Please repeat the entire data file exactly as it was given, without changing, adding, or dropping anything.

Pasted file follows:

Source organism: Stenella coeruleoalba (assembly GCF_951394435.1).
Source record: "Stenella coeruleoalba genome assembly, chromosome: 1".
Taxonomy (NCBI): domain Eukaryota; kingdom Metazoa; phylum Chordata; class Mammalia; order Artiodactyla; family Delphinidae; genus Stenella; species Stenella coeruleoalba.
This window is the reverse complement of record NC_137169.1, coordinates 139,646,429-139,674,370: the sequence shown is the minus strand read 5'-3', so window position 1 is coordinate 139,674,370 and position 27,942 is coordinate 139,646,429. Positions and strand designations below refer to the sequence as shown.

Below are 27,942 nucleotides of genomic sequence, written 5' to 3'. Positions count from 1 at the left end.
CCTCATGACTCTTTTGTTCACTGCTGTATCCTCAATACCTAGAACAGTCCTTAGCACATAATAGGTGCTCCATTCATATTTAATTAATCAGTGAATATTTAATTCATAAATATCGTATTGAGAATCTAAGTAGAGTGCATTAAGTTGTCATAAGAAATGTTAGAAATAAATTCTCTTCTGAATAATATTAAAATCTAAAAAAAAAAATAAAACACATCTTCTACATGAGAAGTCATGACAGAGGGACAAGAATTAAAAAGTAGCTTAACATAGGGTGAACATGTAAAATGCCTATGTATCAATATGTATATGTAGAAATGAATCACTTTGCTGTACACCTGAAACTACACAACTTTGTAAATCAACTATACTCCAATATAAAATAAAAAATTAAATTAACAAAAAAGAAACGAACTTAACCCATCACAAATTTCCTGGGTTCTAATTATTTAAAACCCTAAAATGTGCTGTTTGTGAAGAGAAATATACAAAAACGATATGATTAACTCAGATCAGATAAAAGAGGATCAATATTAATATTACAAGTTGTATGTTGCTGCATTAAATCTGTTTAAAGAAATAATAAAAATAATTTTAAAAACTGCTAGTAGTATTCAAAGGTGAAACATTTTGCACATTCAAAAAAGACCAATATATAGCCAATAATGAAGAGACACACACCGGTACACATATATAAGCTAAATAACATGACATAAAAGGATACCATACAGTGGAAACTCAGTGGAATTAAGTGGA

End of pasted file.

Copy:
Source organism: Stenella coeruleoalba (assembly GCF_951394435.1).
Source record: "Stenella coeruleoalba genome assembly, chromosome: 1".
Taxonomy (NCBI): domain Eukaryota; kingdom Metazoa; phylum Chordata; class Mammalia; order Artiodactyla; family Delphinidae; genus Stenella; species Stenella coeruleoalba.
This window is the reverse complement of record NC_137169.1, coordinates 139,646,429-139,674,370: the sequence shown is the minus strand read 5'-3', so window position 1 is coordinate 139,674,370 and position 27,942 is coordinate 139,646,429. Positions and strand designations below refer to the sequence as shown.

Below are 27,942 nucleotides of genomic sequence, written 5' to 3'. Positions count from 1 at the left end.
CCTCATGACTCTTTTGTTCACTGCTGTATCCTCAATACCTAGAACAGTCCTTAGCACATAATAGGTGCTCCATTCATATTTAATTAATCAGTGAATATTTAATTCATAAATATCGTATTGAGAATCTAAGTAGAGTGCATTAAGTTGTCATAAGAAATGTTAGAAATAAATTCTCTTCTGAATAATATTAAAATCTAAAAAAAAAAATAAAACACATCTTCTACATGAGAAGTCATGACAGAGGGACAAGAATTAAAAAGTAGCTTAACATAGGGTGAACATGTAAAATGCCTATGTATCAATATGTATATGTAGAAATGAATCACTTTGCTGTACACCTGAAACTACACAACTTTGTAAATCAACTATACTCCAATATAAAATAAAAAATTAAATTAACAAAAAAGAAACGAACTTAACCCATCACAAATTTCCTGGGTTCTAATTATTTAAAACCCTAAAATGTGCTGTTTGTGAAGAGAAATATACAAAAACGATATGATTAACTCAGATCAGATAAAAGAGGATCAATATTAATATTACAAGTTGTATGTTGCTGCATTAAATCTGTTTAAAGAAATAATAAAAATAATTTTAAAAACTGCTAGTAGTATTCAAAGGTGAAACATTTTGCACATTCAAAAAAGACCAATATATAGCCAATAATGAAGAGACACACACCGGTACACATATATAAGCTAAATAACATGACATAAAAGGATACCATACAGTGGAAACTCAGTGGAATTAAGTGGA